If you're reading this, most likely you are a seasoned manager in a high-technology company. Imagine this: A colleague confides that a third of his customers have gone out of business. His technology is viable, but he needs to quickly transform his company to succeed in this new (not improved) business world. He asks for your advice. What would you suggest?
Managers with an answer to this dilemma have had my phone ringing, because one proven way to change the course of a company is with training. But something is fundamentally different about these calls from those of two or even four quarters ago: Most are from managers who have never trained people in their department, sometimes in their entire company.
Why? They never had to. Only yesterday they enjoyed a dominant market share, with customers and orders galore. Customer relationships were simple to maintain. Marketing was effortless. But customers and budgets have disappeared, and sexy new technology no longer is enough. Companies that have never worried about consistency or effectiveness in selling, marketing, development, or customer service are realizing that these skills are critical.
Where does the first-time trainer begin? Who should be trained? On what? And when? This is no time to make a mistake with time or money. Here are five guidelines for choosing training.
To determine who to train, look first to customer-facing departments such as sales, marketing, and customer service. Technical skills are important, but they won't be necessary if no accounts or prospects need development.
Beware the Generic
Once you have decided who to train, find a specialist. Avoid the generics who walk in, plunk down a binder, and present an answer before asking, “What's your problem?” Most often, they have a general solution to a broad problem such as opportunity management or market segmentation. When they talk about customization, it usually entails a global search and replace of “company name” in the contents of the binder.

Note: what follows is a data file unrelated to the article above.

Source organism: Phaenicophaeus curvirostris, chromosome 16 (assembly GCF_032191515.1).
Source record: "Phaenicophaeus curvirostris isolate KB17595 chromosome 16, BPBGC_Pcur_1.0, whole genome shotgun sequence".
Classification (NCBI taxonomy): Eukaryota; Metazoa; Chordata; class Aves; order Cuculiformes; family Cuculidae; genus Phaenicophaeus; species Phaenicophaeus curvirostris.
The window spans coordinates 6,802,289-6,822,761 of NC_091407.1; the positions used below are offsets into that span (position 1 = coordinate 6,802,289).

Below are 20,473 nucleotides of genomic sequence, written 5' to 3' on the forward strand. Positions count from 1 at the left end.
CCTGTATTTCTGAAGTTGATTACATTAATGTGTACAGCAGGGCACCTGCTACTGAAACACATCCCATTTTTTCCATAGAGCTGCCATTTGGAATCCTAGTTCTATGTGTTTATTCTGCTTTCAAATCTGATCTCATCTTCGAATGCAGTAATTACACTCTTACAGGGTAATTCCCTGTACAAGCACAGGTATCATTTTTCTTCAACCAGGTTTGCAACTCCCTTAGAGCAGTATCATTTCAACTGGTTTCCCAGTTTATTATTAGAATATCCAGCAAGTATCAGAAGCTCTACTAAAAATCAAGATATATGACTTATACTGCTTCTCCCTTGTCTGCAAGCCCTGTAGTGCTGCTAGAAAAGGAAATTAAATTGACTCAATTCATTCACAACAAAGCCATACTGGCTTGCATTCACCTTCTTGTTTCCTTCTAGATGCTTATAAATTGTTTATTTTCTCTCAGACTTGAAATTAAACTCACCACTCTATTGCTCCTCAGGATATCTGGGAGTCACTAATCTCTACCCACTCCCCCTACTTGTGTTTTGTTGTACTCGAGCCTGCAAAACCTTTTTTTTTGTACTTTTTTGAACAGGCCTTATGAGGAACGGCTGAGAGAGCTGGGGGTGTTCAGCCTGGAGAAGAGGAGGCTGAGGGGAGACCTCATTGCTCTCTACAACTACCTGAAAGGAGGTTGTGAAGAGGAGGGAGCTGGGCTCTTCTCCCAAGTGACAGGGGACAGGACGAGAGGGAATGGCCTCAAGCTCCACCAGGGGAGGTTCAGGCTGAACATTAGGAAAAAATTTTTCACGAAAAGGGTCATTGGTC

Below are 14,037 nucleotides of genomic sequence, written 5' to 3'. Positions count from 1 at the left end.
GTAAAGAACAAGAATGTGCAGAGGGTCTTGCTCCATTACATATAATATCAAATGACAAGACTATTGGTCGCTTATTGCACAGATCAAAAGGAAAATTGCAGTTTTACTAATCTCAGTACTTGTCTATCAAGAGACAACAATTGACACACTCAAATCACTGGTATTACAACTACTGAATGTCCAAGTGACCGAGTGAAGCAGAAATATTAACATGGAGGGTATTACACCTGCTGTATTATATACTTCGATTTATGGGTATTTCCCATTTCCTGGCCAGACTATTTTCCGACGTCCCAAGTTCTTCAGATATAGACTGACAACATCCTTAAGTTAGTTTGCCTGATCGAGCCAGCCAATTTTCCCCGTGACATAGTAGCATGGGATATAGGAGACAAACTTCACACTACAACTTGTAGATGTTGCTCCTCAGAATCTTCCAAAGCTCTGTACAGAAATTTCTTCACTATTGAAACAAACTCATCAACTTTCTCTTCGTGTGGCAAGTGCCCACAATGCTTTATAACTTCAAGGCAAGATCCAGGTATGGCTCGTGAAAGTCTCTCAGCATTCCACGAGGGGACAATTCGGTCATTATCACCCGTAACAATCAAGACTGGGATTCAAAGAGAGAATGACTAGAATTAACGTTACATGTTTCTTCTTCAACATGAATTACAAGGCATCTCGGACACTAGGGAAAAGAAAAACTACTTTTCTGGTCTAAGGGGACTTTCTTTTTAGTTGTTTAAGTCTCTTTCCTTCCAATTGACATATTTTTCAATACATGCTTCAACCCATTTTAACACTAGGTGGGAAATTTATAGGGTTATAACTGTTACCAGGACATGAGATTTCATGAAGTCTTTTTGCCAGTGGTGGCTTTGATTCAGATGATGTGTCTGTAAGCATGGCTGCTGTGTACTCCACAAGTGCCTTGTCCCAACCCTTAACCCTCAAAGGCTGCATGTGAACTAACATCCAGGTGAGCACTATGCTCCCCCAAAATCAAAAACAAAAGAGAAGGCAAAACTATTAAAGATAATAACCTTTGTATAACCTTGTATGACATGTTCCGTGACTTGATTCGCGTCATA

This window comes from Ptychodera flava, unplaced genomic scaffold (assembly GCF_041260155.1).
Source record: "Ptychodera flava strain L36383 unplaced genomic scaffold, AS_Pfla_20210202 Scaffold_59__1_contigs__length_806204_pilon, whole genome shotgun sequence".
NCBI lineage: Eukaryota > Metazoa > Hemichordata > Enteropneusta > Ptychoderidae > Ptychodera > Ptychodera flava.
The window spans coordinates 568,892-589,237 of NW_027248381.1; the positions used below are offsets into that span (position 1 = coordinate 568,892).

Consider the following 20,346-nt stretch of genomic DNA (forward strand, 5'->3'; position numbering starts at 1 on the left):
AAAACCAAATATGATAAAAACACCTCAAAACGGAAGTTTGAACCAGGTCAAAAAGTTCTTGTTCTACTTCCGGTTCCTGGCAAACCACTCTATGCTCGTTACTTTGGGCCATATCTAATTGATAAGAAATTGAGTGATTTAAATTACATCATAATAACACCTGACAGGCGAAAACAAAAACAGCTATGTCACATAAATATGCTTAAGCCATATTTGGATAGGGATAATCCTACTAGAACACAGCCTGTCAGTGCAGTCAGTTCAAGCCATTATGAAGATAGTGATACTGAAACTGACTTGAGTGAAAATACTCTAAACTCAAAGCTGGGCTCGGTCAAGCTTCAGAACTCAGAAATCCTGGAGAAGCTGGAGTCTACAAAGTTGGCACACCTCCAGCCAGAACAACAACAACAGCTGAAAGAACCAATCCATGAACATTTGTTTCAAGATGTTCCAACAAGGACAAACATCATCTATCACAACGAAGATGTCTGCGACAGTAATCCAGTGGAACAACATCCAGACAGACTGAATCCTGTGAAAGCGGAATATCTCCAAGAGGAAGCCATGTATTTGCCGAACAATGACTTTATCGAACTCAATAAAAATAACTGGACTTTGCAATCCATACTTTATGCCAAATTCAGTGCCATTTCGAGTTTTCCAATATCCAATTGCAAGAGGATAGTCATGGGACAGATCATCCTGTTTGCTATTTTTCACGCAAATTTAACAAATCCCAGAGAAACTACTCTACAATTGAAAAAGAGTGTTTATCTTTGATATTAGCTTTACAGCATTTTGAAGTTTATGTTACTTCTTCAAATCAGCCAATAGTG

What I find most effective is training that's carefully customized. Look for a training resource that is helpful in refining your goals, researches your particular needs, and applies the findings to proven methodologies. With a specialist, the chances are greater that your training will be relevant and successful.
Often line managers prefer to be exempt from training events. Don't let them. There is little benefit to training the field in customer cold-call tactics or channel development without their managers' commitment and supporting vision.
Find a way to start the training process quickly. My company is involved in an international training program, and we've spent months working with managers and staff to prepare for events in the next two quarters. Future trainees are asked to read articles, respond to short e-mail surveys, and talk with us about their concerns and goals. Corporate management has already seen an improvement. And when their training occurs, they will be positioned to make the most of it.
For those of you who have never had to train to be successful, welcome! Who knows? You might even get to enjoy this roller coaster we call technology training. There's a first time for everything!
Janette Racicot is president of Racicot & Associates, Belmont, Mass., which specializes in helping companies create and deliver their most important training events. Share your thoughts with her at (617) 484-3201, or send e-mail to firstname.lastname@example.org.